The Origins of My Sorry

People are notorious for having conflicts with other people.  We drive in conflict- tailing people, cutting them off and worse (seriously, how often do car horns function as instruments of warning?)  We think in conflict- judging  or disagreeing with others for what they wear, how they spend money, who they vote for, why they are always late to things or why they care so stinkin' much about punctuality.   

I think as I grew up it eventually dawned on me, "Wait a minute...if I feel this way about other people, then I bet...(waiiiit for it)  GREAT GOOGLY MOOGLY!!...they must think this way about me too!" 

Now I am by nature a people-pleaser, who avoids ALL conflict, and doesn't want to be the source of any pain, offense, or slight annoyance.  Thus my personality, combined with my realization that, yes, I TOO might be bothering people, lead me to a sort of relational defense strategy.  Here's how it works:  I apologize- preemptively, really.  If I sense that someone may be mad about something, now or in the near future, I figure the quickest possible "sorry" will nip the conflict in the bud.  Problem is, eventually I had to start saying sorry not only for things I actually did, but then for anything that might possibly be CONSTRUED as my fault.  This, as you may guess, lead me to say sorry nearly constantly, a habit which I am honestly still trying to break.  Still. I'm so sorry.  My paranoia also caused me to always be searching for the things people might not like about me- which is not healthy for many people.  OK, took a quick poll, it's not healthy for anyone.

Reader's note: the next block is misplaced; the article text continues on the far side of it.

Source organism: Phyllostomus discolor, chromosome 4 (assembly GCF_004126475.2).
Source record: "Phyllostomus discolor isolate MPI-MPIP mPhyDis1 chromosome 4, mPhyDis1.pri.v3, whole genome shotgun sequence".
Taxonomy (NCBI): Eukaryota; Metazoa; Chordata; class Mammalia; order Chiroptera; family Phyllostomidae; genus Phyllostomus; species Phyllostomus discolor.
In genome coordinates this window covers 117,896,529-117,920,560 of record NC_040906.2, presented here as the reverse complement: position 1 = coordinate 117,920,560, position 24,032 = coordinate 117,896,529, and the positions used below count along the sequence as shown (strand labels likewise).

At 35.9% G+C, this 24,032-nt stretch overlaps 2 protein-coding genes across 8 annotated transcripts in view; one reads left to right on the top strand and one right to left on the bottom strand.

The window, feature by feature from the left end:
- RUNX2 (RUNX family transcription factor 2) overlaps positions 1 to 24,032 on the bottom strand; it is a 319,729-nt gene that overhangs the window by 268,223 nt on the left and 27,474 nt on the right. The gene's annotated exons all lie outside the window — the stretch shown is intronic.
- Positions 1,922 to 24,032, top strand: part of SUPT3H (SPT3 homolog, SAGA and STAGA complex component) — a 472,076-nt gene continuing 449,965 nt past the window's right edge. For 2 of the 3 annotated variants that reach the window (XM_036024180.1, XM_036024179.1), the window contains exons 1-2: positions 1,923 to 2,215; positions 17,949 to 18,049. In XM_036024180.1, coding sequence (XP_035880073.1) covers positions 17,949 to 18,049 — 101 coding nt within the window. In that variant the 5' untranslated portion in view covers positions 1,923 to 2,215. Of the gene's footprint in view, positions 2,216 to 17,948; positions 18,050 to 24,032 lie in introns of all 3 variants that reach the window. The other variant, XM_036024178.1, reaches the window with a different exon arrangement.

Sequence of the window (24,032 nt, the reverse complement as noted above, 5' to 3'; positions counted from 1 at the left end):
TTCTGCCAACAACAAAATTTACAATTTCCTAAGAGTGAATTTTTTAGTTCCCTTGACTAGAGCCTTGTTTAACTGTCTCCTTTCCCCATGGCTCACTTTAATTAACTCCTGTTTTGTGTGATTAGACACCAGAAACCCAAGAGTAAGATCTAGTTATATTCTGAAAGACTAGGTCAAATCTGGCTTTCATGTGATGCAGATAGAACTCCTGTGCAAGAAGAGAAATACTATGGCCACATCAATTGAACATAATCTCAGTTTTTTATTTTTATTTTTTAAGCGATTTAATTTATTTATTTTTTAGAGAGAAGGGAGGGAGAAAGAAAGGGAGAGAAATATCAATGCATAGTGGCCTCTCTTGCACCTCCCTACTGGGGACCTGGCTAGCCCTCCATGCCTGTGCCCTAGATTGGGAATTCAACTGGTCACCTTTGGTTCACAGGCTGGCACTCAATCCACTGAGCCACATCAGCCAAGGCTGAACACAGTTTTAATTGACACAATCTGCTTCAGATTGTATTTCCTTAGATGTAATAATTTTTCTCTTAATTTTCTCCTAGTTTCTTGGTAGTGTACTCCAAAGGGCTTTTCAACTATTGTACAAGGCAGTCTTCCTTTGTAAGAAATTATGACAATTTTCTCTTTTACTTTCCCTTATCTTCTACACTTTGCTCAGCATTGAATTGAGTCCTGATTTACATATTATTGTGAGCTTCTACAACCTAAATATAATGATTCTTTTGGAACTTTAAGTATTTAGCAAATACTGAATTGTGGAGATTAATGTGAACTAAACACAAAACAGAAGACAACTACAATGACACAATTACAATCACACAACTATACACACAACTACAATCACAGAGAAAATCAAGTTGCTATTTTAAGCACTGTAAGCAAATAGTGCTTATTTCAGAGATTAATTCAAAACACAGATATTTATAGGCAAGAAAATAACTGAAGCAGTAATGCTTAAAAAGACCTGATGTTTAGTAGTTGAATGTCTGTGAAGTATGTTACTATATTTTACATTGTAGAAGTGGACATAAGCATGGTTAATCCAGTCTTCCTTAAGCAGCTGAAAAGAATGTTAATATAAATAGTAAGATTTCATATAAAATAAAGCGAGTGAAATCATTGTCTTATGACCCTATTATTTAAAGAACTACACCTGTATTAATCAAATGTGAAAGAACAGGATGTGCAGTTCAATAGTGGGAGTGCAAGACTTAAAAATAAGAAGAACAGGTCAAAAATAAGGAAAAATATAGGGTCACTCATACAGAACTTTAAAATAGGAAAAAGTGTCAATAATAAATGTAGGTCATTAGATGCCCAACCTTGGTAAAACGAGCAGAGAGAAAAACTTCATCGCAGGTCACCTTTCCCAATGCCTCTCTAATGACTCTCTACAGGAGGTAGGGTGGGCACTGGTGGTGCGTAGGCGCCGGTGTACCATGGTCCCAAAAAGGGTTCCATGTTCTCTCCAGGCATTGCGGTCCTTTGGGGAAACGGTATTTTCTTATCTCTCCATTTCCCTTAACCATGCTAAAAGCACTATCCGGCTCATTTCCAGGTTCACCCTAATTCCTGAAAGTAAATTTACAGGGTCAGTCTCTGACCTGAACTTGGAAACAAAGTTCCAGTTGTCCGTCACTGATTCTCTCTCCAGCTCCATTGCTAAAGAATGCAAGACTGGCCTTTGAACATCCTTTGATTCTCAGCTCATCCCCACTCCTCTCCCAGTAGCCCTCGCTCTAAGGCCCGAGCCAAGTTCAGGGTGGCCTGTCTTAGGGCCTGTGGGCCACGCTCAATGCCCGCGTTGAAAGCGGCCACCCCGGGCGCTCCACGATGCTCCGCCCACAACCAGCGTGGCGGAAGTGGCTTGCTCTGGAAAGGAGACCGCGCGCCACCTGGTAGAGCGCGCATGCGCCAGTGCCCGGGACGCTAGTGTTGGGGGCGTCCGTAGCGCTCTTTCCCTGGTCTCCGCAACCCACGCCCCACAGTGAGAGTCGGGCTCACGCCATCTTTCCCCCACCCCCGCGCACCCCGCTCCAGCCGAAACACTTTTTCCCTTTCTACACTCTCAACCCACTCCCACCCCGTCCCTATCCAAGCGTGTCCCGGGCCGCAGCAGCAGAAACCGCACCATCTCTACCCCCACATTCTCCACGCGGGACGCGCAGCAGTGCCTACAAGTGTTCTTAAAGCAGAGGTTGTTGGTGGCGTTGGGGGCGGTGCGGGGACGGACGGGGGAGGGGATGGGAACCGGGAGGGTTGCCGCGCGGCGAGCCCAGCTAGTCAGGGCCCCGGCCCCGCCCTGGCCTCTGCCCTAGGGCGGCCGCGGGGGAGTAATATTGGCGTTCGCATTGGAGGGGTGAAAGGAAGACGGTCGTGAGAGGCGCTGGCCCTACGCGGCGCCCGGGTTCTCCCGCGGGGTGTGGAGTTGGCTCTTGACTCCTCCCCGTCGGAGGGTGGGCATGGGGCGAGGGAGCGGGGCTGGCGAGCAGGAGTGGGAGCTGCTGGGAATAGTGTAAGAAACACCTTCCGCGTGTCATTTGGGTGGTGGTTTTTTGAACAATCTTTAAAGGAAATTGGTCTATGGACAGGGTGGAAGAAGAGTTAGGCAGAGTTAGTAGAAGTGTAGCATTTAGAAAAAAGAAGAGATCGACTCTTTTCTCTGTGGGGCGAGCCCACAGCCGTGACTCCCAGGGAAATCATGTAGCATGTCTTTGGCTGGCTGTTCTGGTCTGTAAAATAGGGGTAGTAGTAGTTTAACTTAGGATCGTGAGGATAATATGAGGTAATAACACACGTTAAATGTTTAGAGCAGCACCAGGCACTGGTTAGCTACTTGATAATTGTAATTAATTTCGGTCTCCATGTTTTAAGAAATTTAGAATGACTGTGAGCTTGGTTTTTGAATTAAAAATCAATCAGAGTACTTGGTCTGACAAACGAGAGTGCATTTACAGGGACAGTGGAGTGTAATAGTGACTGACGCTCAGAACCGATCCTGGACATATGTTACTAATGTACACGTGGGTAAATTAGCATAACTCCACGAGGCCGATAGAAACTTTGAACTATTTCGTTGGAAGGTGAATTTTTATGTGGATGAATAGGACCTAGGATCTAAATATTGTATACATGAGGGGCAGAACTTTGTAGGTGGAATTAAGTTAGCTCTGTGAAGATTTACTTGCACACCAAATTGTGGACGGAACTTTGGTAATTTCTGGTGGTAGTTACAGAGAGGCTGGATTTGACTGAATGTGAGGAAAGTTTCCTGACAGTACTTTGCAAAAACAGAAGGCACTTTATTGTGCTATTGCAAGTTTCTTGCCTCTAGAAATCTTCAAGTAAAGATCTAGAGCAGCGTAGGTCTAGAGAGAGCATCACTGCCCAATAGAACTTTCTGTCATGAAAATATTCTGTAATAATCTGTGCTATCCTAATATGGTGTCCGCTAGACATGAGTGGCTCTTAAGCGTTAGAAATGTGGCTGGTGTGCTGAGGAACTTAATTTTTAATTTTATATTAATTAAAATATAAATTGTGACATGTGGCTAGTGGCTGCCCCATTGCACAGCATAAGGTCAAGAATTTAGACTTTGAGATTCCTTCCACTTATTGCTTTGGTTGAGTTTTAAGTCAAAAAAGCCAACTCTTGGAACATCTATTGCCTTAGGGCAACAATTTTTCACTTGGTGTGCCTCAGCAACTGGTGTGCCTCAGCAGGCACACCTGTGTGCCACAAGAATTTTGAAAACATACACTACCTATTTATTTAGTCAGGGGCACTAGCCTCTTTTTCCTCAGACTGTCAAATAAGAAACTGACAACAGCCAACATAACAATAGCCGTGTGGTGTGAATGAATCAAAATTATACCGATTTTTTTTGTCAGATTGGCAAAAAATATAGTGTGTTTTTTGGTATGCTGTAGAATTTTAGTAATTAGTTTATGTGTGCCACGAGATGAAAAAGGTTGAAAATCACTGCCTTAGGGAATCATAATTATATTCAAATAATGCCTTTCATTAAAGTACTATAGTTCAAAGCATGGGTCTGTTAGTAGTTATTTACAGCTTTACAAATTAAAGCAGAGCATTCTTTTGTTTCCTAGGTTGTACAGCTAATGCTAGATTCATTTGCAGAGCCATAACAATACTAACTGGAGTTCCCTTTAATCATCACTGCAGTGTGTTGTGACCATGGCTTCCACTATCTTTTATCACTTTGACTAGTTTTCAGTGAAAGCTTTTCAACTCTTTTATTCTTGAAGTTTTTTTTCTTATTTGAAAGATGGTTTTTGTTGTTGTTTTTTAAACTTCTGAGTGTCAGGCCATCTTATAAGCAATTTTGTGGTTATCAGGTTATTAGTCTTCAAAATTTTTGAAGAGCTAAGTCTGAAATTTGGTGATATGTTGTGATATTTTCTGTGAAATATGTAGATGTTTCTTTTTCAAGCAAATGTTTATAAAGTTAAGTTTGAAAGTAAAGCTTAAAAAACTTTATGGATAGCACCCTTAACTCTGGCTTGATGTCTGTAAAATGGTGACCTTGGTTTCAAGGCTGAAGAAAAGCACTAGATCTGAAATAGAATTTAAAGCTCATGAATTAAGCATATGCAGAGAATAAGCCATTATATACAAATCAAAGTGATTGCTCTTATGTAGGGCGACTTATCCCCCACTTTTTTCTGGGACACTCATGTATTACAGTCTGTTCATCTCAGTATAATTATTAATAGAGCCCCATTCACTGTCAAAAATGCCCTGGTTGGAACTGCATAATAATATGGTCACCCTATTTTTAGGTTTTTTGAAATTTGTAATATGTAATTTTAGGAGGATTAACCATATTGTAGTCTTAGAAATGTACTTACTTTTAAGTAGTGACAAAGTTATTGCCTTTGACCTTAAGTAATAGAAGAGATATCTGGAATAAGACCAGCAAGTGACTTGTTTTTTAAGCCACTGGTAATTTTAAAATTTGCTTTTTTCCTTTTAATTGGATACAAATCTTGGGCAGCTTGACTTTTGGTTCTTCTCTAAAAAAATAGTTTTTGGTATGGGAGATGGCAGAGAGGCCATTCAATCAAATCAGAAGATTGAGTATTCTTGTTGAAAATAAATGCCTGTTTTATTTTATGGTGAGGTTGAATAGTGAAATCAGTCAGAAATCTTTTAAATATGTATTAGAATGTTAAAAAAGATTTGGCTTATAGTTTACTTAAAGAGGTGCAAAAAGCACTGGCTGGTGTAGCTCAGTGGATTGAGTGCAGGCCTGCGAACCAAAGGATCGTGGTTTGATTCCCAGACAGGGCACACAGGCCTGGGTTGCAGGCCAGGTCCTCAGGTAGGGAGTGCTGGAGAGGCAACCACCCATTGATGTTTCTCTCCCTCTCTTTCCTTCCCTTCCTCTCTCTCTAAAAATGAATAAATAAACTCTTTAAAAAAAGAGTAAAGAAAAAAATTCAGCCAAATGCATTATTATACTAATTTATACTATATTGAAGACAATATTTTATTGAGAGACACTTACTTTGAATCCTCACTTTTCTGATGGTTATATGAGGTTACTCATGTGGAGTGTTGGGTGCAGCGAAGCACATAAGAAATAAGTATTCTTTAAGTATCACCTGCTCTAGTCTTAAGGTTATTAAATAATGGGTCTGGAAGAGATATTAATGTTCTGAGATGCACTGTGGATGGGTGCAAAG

But another more sinister thing that grew in me was resentment- I tried so unbelievably hard to make everyone happy that when someone wasn't happy with me, I actually got mad at them.  And further, I would get mad that other people didn't bend over backwards to be super sweet to me the way I was for them.  I can't think of a specific example, but I know for a fact that in the past I would apologize to someone for something that I KNEW was not my fault, and then they would say something super awful like, "It's OK."  Oh, I'd be fuming.  How dare you accept my lying, peace-making apology that was supposed to keep anyone from getting mad??  No no, friend, you were supposed to say, "Geez, it wasn't your fault- stop apologizing."  (True you know how messed up my mind is.)  

It is a serious stumbling block in relationships too, because it goes beyond just saying the right things.  Maybe this is just me and maybe it isn't, but at some point I think I found it hard to trust that anyone honestly liked me.  Because here I was getting frustrated with other people and never telling them, and even though I was trying not to make others frustrated what if they still were?  How can you build solid friendships if you always second guess people's motives- or compliments- or invitations to do things?  

Truth be told, I have come to truly value when people get frustrated with me- to my face that is.  It's like that (brace yourself for an awesomely-cheesy Christian music reference) Superchic[k] "Super Trouper" song that says, "And I'm sorry that I'm getting on your case But true friends, they stab you in the face".  (I totally found their website, HA!!) Because  what I really crave is truth, not appearances.  And what I'd really rather do is live in the reality that I WILL let people down, but those that really love me will stick around anyway.

So if I have ever confronted you about anything- consider yourself probably one of the guinea pigs in my new relational strategy.  I'll probably revert to my old ways now and again, and I know that I will still fail- that I will deserve reprimanding and challenging and that I will have to truly apologize on many occasions.  But I am praying that I will be unapologetically who I am, as I seek to follow God...and that God would let me have at least a couple friends who will put up with me anyway.